Peleng 8mm f/3.5 Fisheye (converted to EOS mount) - Review / Test Report - Analysis
Lens Reviews -
Canon EOS (APS-C)
Page 2 of 3
Well, it's a fisheye so what do you expect ? :-) I can´t even provide hard
distortion figures here because the analysing tool didn´t like the fisheye
effect on the grid chart. Anyway, the image below should give you an idea.
BTW, the distortion chart below has a size of 120x80cm and the image was taken
at a distance of ~2cm (!!!).
You may notice that the fisheye effect of the Peleng is far more pronounced
compared to the Canon EF 15mm f/2.8 Fisheye.
Move mouse cursor over the image to
have a look at the real-life distortion chart.
Due to the circular fisheye character it is pointless to provide
any vignetting data.
On APS-C DSLR you will notice dark outer edges. This is no vignetting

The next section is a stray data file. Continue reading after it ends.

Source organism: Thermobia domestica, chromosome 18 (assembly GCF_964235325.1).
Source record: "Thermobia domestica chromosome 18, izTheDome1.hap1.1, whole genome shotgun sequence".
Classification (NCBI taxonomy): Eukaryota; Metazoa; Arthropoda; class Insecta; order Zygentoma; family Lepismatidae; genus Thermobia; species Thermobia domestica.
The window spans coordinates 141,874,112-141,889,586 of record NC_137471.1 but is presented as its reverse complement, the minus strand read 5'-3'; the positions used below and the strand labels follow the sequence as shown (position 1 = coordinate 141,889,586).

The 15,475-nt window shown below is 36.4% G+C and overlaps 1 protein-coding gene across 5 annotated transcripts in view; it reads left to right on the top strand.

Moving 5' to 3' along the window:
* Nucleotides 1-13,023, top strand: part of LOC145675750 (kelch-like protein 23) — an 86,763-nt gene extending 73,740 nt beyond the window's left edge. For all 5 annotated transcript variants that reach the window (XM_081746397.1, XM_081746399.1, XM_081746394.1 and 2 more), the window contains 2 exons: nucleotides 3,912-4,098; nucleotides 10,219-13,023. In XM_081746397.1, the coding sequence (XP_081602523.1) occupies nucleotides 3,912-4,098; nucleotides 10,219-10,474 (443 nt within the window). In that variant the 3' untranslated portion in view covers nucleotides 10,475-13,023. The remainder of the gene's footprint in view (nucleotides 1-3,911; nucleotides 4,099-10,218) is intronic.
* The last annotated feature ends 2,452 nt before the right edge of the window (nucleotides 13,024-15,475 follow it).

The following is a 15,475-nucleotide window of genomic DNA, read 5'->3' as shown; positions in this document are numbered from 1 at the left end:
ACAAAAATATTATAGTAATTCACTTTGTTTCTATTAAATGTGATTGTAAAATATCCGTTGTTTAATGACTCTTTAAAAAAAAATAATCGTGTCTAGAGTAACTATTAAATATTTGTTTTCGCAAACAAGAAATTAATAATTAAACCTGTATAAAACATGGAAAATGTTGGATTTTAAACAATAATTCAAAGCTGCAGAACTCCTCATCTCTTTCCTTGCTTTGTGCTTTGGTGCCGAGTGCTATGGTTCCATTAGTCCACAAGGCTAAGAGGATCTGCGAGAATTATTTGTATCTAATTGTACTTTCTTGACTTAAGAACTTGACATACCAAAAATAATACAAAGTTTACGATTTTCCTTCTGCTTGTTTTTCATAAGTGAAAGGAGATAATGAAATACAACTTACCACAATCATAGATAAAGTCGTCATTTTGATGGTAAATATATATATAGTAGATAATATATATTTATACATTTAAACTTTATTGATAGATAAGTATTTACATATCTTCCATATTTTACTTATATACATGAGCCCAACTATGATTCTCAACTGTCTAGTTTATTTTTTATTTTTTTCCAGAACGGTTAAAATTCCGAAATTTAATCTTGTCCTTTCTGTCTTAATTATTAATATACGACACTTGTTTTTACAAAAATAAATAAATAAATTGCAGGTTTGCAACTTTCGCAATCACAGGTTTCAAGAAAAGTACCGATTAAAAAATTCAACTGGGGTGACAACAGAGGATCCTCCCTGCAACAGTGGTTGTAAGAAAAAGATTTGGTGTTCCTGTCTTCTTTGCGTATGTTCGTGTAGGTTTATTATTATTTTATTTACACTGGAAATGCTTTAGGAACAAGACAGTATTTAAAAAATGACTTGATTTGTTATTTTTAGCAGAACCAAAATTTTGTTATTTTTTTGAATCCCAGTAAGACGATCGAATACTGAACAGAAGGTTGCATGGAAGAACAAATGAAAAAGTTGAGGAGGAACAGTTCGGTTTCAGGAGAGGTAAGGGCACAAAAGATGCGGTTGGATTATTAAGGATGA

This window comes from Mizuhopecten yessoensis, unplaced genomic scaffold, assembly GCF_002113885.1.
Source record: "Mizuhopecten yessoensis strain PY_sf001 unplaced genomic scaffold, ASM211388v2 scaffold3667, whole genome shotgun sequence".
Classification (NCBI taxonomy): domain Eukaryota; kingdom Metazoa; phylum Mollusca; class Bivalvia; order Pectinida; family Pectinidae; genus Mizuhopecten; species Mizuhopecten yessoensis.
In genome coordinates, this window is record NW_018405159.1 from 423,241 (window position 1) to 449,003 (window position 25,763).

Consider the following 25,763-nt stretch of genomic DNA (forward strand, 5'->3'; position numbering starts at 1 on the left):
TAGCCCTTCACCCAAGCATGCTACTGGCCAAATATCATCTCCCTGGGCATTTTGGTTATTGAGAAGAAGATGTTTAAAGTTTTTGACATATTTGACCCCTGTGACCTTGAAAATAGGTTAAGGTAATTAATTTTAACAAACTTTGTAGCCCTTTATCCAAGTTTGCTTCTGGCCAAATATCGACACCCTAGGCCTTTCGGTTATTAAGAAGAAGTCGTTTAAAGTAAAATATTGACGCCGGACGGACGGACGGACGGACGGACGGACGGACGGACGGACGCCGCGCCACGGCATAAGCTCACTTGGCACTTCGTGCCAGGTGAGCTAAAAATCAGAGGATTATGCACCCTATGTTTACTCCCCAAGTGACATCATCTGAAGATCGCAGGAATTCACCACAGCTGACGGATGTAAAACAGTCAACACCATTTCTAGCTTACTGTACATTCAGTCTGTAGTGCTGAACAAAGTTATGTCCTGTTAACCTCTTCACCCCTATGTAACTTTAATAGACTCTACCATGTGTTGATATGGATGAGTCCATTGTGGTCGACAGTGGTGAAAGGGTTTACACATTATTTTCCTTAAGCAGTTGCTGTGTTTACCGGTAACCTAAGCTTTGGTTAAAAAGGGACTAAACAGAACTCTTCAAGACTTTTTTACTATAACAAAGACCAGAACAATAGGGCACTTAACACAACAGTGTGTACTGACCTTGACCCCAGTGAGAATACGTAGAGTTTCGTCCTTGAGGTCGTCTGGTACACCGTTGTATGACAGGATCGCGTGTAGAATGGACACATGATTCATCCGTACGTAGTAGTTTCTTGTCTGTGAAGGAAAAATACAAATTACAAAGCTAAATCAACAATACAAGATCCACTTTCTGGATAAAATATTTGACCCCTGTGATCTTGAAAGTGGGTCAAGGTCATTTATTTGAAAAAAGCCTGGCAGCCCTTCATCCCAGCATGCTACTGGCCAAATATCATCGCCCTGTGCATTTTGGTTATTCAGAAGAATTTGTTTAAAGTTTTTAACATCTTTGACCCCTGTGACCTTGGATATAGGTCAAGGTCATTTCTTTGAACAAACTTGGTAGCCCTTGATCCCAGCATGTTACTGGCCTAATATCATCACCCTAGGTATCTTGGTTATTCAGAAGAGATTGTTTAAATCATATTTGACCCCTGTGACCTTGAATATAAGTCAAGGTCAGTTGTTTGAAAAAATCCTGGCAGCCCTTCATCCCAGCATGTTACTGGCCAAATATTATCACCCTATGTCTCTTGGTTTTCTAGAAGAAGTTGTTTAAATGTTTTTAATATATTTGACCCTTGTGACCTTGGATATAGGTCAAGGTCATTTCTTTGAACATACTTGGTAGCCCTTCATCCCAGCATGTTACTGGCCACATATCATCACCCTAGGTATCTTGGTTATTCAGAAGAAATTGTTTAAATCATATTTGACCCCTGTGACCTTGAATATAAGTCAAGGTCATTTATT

but simply the effect of the cropping factor. Stopping down does
not improve the issue.
It was a little difficult to obtain valid resolution data with this lens
but it seems to perform surprisingly well here with a very good center
performance and pretty good edges (except at the extreme corners
of the circular image field).
Below is a simplified summary of the formal findings. The chart shows line widths
per picture height (LW/PH) which can be taken as a measure for sharpness.
If you want to know more about the MTF50 figures you may check out the corresponding
Chromatic Aberrations (CAs)
Formally chromatic aberrations (color shadows at harsh contrast transitions) are
very pronounced exceeding 1.5 pixels on the average at the image borders. However,
this can really be considered as a side issue regarding the special effect
character of this fisheye lens.
Due to it rather extreme depth-of-field a bokeh can only be observed at
very close focus distances. If forced to produce a blurred background it
seems to do a pretty decent job here.
The major weakness of this lens is flare. Due to the protruding front
element it does so like hell. Even an overcast day is sufficient to